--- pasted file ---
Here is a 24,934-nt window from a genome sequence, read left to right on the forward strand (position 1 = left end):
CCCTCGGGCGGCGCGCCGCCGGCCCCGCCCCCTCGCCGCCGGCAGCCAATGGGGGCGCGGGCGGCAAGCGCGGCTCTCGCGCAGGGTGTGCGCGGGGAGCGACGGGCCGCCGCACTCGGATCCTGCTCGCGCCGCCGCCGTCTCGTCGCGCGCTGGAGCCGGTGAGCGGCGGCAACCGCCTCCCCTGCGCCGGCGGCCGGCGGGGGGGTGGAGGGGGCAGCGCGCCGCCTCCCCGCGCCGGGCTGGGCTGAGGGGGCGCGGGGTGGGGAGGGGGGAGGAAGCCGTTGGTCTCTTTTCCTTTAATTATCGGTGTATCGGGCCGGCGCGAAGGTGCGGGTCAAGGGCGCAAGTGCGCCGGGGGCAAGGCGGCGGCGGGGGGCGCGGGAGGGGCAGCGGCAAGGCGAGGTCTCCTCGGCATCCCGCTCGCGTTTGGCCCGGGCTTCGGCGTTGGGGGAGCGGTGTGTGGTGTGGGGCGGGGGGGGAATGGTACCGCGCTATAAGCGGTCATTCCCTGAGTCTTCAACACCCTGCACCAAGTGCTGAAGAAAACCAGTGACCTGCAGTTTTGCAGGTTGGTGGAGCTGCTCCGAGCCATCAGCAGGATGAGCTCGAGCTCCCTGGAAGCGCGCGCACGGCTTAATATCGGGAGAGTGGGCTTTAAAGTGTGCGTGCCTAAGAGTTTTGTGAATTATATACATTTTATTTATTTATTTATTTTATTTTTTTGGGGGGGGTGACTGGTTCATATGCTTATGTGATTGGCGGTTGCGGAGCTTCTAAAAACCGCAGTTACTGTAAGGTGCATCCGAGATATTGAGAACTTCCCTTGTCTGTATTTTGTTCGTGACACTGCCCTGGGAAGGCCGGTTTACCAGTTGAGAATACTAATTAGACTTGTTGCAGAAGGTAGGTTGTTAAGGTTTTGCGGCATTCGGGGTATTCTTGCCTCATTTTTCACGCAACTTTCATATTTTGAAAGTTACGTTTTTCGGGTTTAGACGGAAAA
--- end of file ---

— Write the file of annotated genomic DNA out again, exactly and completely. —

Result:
Here is a 24,934-nt window from a genome sequence, read left to right on the forward strand (position 1 = left end):
CCCTCGGGCGGCGCGCCGCCGGCCCCGCCCCCTCGCCGCCGGCAGCCAATGGGGGCGCGGGCGGCAAGCGCGGCTCTCGCGCAGGGTGTGCGCGGGGAGCGACGGGCCGCCGCACTCGGATCCTGCTCGCGCCGCCGCCGTCTCGTCGCGCGCTGGAGCCGGTGAGCGGCGGCAACCGCCTCCCCTGCGCCGGCGGCCGGCGGGGGGGTGGAGGGGGCAGCGCGCCGCCTCCCCGCGCCGGGCTGGGCTGAGGGGGCGCGGGGTGGGGAGGGGGGAGGAAGCCGTTGGTCTCTTTTCCTTTAATTATCGGTGTATCGGGCCGGCGCGAAGGTGCGGGTCAAGGGCGCAAGTGCGCCGGGGGCAAGGCGGCGGCGGGGGGCGCGGGAGGGGCAGCGGCAAGGCGAGGTCTCCTCGGCATCCCGCTCGCGTTTGGCCCGGGCTTCGGCGTTGGGGGAGCGGTGTGTGGTGTGGGGCGGGGGGGGAATGGTACCGCGCTATAAGCGGTCATTCCCTGAGTCTTCAACACCCTGCACCAAGTGCTGAAGAAAACCAGTGACCTGCAGTTTTGCAGGTTGGTGGAGCTGCTCCGAGCCATCAGCAGGATGAGCTCGAGCTCCCTGGAAGCGCGCGCACGGCTTAATATCGGGAGAGTGGGCTTTAAAGTGTGCGTGCCTAAGAGTTTTGTGAATTATATACATTTTATTTATTTATTTATTTTATTTTTTTGGGGGGGGTGACTGGTTCATATGCTTATGTGATTGGCGGTTGCGGAGCTTCTAAAAACCGCAGTTACTGTAAGGTGCATCCGAGATATTGAGAACTTCCCTTGTCTGTATTTTGTTCGTGACACTGCCCTGGGAAGGCCGGTTTACCAGTTGAGAATACTAATTAGACTTGTTGCAGAAGGTAGGTTGTTAAGGTTTTGCGGCATTCGGGGTATTCTTGCCTCATTTTTCACGCAACTTTCATATTTTGAAAGTTACGTTTTTCGGGTTTAGACGGAAAA